However, we still see little coordination between these protests and workers have yet to make their mark as a class aware of its power and historic role. Despite much talk of mushrooming industrial action and even a general strike, so far we have not seen the Iranian working class taking its rightful place at the head of a national movement.

So how can we explain the current situation? A number of points have been raised by the left in Iran:

1. The working class and leftwing activists have faced more severe forms of repression than any other section of the opposition, even prior to June 2009. However, it is difficult to accept that fear of arrest or detention has played any part in the reluctance of workers to make their mark as a political force. Clearly repression has not deterred workers from participating in strikes, taking managers hostage or blocking highways. In fact incarcerated activists include the majority of the leaders of Vahed Bus Company, serving Tehran and its suburbs, the entire leadership of Haft Tapeh sugar cane workers and activists from the Committee to set up Independent Workers’ Organisations.

2. Workers have been misled by the leaders of the green movement. Yet throughout the presidential election debates they did not hear any substantial difference between the economic plans proposed by Moussavi and Karroubi, who, for example, defended privatisation, and those of Ahmadinejad and other conservatives. Workers are opposed to plans for the abolition of state subsidies. However, they remember that this was a plan originally proposed by the ‘reformist’, Mohammad Khatami, during his presidency, as part of the much hated policy of ‘economic readjustment’.

Workers are also well aware that the leaders of the green movement aspire to an Iranian/Islamic version of capitalism, where the bourgeoisie’s prosperity will eventually ‘benefit all’ – an illusion very few workers subscribe to. It should also be noted that the Iranian working class as a modern, urban force is primarily secular, with no allegiance to the Islamic state, and constitutes a growing wing of the protest movement that wants to go beyond adherence to legality and the reform of the current constitution. Kept at arm’s length by leaders of the green movement and yet incapable of asserting its own political line, the working class is facing a dilemma in the current crisis.

3. The opportunist left has diverted the class struggle. However, the Iranian working class is wary of claims made by leaders of the green movement, as well as sections of the opportunist left like Tudeh and the Fedayeen Majority, that the first decade of the Islamic Republic under ayatollah Khomeini constituted the golden years of the revolution. Older worker activists realise that it was the clergy and the Islamic regime that halted the revolution of 1979 and threw it into reverse. The Khomeini years coincided with the worst of the religious repression, and it was not only the radical left who were the victims (thousands were executed), but workers in general. The state was constantly calling on them to make sacrifices, to send their sons to the battle front and produce more for the war economy, while ruthlessly suppressing workers’ independent actions as the work of traitors and spies. So, contrary to the opinion of Tudeh and the Fedayeen Majority, the first decade of Khomeini’s rule – under Moussavi’s premiership, of course – were the dark years for Iranian workers and no amount of rewriting history will change this.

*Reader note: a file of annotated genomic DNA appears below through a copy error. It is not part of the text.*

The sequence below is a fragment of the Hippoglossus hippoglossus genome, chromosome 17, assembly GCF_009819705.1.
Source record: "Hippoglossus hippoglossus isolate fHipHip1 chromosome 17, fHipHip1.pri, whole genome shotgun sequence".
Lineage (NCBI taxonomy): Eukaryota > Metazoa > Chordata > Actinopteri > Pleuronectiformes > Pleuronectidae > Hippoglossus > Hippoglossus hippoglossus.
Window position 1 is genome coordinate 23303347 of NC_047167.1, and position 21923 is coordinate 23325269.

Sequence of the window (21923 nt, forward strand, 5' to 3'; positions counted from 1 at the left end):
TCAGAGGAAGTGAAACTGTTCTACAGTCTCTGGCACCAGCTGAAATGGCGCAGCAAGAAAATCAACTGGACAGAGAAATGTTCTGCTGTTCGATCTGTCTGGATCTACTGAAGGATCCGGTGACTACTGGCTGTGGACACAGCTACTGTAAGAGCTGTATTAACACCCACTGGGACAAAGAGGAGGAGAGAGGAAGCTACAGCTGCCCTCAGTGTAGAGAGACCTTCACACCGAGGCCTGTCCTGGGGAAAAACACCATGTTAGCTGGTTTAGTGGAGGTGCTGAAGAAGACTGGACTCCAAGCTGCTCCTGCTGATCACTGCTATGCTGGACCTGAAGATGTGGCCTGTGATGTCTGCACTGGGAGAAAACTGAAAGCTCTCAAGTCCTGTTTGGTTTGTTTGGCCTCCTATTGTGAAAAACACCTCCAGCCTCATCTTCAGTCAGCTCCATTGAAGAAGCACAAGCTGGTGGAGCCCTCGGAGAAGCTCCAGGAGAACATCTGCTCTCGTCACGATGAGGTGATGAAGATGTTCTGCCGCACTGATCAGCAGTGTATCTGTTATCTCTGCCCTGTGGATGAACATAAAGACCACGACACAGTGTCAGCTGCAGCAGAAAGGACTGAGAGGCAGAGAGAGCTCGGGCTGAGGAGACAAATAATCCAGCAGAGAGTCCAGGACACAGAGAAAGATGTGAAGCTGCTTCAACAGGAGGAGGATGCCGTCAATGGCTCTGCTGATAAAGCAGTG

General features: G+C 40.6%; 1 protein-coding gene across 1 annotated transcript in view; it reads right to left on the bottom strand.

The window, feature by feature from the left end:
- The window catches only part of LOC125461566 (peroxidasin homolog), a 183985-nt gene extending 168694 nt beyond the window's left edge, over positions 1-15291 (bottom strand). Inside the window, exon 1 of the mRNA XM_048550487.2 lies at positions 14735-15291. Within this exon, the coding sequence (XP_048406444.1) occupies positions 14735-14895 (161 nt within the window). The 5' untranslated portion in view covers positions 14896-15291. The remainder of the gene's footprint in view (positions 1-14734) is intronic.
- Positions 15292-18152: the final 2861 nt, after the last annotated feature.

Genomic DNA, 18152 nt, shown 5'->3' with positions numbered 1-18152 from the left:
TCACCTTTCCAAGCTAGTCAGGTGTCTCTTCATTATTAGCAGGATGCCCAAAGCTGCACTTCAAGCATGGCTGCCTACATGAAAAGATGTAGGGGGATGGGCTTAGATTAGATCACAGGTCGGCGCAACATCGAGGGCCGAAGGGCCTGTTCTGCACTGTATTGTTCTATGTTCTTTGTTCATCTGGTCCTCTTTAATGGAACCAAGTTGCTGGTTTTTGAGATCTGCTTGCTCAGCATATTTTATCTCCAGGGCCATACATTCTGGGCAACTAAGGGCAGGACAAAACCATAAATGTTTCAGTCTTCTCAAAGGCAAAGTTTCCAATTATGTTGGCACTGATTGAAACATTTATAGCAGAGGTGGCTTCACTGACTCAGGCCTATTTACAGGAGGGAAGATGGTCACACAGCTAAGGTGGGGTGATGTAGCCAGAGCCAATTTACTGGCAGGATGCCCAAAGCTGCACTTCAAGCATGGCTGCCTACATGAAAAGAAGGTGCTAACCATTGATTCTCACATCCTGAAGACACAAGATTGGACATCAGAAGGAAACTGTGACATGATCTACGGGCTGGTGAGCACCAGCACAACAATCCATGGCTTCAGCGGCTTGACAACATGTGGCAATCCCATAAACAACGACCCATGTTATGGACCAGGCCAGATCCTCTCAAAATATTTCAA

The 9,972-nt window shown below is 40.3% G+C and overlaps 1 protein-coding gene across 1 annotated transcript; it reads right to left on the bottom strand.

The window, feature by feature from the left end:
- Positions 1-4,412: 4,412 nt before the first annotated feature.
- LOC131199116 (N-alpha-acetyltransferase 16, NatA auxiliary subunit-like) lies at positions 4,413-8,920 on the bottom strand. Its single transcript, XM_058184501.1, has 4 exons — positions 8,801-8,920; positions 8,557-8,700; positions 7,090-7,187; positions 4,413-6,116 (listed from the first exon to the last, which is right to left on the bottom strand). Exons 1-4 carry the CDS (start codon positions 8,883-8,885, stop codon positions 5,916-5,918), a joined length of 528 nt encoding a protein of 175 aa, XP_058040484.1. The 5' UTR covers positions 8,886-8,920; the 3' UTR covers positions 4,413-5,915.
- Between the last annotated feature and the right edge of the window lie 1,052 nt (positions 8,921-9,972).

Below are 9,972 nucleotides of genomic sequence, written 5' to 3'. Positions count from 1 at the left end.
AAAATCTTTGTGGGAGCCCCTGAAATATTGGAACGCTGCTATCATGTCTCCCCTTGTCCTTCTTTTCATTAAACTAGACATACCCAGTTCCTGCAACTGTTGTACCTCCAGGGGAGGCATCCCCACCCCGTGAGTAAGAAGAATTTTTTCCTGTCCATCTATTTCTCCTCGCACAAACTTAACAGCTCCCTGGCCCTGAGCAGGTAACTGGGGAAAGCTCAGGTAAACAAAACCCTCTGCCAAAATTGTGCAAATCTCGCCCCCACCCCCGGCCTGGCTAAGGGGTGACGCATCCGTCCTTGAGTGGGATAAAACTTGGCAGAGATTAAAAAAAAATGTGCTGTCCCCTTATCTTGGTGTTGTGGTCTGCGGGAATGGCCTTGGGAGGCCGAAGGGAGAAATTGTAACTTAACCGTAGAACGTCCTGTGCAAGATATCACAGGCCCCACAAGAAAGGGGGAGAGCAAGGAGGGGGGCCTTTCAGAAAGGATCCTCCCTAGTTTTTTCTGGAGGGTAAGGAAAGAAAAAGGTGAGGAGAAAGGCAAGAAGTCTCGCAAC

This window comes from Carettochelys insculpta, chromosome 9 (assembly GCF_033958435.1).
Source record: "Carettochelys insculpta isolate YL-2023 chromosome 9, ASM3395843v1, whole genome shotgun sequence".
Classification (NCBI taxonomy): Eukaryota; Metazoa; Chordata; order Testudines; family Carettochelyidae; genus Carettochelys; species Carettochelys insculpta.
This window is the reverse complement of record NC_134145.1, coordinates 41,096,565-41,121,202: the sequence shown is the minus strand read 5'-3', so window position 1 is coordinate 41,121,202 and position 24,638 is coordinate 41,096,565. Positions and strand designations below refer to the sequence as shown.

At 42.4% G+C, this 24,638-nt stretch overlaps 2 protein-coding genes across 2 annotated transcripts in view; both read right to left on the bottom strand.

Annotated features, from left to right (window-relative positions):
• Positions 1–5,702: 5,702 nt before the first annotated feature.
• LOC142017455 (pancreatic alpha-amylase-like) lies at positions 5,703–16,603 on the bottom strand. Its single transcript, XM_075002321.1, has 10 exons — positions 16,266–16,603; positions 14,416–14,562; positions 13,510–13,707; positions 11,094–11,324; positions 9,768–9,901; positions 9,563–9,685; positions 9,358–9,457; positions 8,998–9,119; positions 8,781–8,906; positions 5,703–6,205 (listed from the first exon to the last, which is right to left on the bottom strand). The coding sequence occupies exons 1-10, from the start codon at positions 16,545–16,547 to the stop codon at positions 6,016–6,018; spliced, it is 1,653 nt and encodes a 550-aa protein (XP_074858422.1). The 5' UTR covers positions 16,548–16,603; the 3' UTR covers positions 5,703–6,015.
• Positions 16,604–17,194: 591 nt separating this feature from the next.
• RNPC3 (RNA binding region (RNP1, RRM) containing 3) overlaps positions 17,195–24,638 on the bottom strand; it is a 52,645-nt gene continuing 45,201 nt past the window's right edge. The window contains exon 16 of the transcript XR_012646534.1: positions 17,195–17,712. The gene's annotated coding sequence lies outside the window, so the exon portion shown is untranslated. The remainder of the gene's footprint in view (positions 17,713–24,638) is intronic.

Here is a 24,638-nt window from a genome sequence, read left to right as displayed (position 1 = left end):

4. The current economic situation is so bad that the working class is unable to fight effectively for anything more than survival. Striking for unpaid wages is symptomatic of this, on top of which there is the threat of losing your job and joining the ranks of the unemployed. In other words, the defensive nature of workers’ struggles hinders their capability to mount a nationwide struggle. Of course, if this argument is correct, the situation will get worse once further sanctions bite. There will be more job losses, more despair amongst the working class.

5. Despite many efforts to create nationwide workers organisations – not only the Committee to set up Independent Workers’ Organisations, but the Network of Iranian Labour Unions (founded in response to the bus drivers’ actions and the imprisonment of their leader, Mansour Osanlou), workers have failed to coordinate protests even on a regional level.

6. The confusion of the left has had a negative impact. Workers have not forgotten how the Fedayeen Majority and Tudeh apologised for and supported the ‘anti-imperialist’ religious state. The majority of the working class was aligned with the left, and so went along with the dismantling of the workers’ shoras (councils) that played such a significant role in the overthrow of the shah’s regime. Later, during Khatami’s presidency (1997-2005), the Fedayeen Majority and Tudeh advocated collaboration with the state-run Islamic factory councils, although the majority of workers considered these anti-trade union organisations, whose main task was to spy on labour activists and support managers in both private and state-owned enterprises. The Shia state claimed to international bodies such as the International Labour Organisation that the councils were genuine trade unions, even though they were set up to destroy labour solidarity within and beyond the workplace. Despite all this the opportunist left not only refused to expose their true function: it called on Iranian workers to join them as a step towards the establishment of mass labour organisations!